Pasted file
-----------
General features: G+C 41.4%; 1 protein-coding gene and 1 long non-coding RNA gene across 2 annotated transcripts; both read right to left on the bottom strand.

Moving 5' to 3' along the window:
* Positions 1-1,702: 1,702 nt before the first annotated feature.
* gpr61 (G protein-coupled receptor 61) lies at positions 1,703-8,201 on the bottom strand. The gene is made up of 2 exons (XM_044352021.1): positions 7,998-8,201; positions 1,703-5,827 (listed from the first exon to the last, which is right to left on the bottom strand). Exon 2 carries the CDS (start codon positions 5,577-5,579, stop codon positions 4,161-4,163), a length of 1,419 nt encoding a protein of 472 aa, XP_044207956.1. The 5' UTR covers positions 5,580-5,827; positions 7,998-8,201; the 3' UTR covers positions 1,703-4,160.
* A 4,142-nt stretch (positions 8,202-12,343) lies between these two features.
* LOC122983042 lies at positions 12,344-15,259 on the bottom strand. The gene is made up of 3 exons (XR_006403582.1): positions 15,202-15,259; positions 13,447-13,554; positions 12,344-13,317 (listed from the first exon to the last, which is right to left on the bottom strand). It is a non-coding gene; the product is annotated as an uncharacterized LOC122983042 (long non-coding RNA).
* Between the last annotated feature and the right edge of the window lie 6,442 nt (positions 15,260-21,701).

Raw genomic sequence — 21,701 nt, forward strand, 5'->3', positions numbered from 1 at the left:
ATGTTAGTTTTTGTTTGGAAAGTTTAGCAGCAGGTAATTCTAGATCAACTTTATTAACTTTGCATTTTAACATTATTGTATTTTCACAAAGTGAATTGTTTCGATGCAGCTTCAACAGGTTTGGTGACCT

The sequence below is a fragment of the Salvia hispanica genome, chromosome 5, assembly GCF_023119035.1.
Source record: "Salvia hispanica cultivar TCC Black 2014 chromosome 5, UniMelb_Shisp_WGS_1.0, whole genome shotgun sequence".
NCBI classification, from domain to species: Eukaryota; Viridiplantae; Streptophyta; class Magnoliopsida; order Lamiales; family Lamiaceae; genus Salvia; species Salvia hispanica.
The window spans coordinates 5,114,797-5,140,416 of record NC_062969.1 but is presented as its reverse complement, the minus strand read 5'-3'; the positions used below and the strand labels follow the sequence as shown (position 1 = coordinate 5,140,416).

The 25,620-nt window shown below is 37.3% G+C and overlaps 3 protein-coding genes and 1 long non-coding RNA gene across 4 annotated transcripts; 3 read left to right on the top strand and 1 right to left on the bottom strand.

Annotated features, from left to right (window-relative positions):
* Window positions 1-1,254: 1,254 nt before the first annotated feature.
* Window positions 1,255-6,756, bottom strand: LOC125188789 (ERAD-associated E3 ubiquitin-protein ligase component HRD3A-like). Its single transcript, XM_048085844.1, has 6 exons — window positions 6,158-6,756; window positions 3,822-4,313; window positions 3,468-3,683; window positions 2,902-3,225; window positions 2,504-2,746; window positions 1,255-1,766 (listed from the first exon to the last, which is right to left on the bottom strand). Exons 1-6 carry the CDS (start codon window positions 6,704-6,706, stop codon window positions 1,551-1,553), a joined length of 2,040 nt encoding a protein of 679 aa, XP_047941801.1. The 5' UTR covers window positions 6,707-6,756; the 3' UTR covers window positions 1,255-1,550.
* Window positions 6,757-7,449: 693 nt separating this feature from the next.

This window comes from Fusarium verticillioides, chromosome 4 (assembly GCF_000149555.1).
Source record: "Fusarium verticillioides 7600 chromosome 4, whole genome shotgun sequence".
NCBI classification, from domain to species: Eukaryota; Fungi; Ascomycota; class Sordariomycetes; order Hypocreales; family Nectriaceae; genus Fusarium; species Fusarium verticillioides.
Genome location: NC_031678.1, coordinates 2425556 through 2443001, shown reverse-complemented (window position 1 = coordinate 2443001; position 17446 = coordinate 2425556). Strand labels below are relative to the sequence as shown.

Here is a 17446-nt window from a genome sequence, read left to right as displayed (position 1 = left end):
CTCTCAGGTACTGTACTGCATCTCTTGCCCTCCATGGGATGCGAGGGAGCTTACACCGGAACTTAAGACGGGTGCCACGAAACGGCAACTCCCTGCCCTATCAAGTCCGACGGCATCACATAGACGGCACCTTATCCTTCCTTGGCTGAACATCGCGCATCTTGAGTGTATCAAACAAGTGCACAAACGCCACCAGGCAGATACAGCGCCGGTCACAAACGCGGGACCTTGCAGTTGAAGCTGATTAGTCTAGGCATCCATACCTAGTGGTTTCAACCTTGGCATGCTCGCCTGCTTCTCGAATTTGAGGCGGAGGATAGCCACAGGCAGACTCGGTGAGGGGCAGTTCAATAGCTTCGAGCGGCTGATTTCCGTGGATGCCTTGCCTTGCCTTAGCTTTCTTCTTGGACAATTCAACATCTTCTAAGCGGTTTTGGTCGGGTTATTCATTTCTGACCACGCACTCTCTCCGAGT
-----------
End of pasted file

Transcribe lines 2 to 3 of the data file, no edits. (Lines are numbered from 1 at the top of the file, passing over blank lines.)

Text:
Moving 5' to 3' along the window:
* Positions 1-1,702: 1,702 nt before the first annotated feature.